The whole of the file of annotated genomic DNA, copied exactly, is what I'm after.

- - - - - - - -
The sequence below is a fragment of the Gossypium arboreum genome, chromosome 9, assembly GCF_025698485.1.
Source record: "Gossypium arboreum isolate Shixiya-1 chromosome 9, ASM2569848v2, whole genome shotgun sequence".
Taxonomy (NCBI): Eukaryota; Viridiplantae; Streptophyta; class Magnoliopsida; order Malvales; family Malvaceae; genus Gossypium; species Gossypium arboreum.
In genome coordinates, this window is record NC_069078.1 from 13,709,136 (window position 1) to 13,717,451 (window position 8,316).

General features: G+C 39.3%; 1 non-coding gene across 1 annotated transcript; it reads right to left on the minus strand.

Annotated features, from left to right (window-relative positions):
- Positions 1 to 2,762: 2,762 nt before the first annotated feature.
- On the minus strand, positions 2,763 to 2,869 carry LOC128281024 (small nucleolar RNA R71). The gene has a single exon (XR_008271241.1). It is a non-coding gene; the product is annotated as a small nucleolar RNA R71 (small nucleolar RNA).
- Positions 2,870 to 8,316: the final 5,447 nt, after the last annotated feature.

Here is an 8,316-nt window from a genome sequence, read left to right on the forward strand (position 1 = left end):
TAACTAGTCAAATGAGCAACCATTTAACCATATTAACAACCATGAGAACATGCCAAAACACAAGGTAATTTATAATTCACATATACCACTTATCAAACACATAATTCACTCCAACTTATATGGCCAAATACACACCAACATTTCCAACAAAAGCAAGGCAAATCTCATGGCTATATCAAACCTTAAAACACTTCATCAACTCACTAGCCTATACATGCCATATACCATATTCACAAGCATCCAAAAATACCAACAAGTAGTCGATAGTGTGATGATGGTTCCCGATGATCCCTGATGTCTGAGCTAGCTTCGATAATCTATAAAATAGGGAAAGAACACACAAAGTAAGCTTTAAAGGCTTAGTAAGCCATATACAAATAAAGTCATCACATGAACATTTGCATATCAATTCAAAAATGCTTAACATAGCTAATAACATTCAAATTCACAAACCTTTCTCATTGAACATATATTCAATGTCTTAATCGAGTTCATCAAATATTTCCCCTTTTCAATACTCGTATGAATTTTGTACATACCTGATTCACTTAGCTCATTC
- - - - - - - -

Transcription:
The sequence below is a fragment of the Gossypium arboreum genome, chromosome 9, assembly GCF_025698485.1.
Source record: "Gossypium arboreum isolate Shixiya-1 chromosome 9, ASM2569848v2, whole genome shotgun sequence".
Taxonomy (NCBI): Eukaryota; Viridiplantae; Streptophyta; class Magnoliopsida; order Malvales; family Malvaceae; genus Gossypium; species Gossypium arboreum.
In genome coordinates, this window is record NC_069078.1 from 13,709,136 (window position 1) to 13,717,451 (window position 8,316).

General features: G+C 39.3%; 1 non-coding gene across 1 annotated transcript; it reads right to left on the minus strand.

Annotated features, from left to right (window-relative positions):
- Positions 1 to 2,762: 2,762 nt before the first annotated feature.
- On the minus strand, positions 2,763 to 2,869 carry LOC128281024 (small nucleolar RNA R71). The gene has a single exon (XR_008271241.1). It is a non-coding gene; the product is annotated as a small nucleolar RNA R71 (small nucleolar RNA).
- Positions 2,870 to 8,316: the final 5,447 nt, after the last annotated feature.

Here is an 8,316-nt window from a genome sequence, read left to right on the forward strand (position 1 = left end):
TAACTAGTCAAATGAGCAACCATTTAACCATATTAACAACCATGAGAACATGCCAAAACACAAGGTAATTTATAATTCACATATACCACTTATCAAACACATAATTCACTCCAACTTATATGGCCAAATACACACCAACATTTCCAACAAAAGCAAGGCAAATCTCATGGCTATATCAAACCTTAAAACACTTCATCAACTCACTAGCCTATACATGCCATATACCATATTCACAAGCATCCAAAAATACCAACAAGTAGTCGATAGTGTGATGATGGTTCCCGATGATCCCTGATGTCTGAGCTAGCTTCGATAATCTATAAAATAGGGAAAGAACACACAAAGTAAGCTTTAAAGGCTTAGTAAGCCATATACAAATAAAGTCATCACATGAACATTTGCATATCAATTCAAAAATGCTTAACATAGCTAATAACATTCAAATTCACAAACCTTTCTCATTGAACATATATTCAATGTCTTAATCGAGTTCATCAAATATTTCCCCTTTTCAATACTCGTATGAATTTTGTACATACCTGATTCACTTAGCTCATTC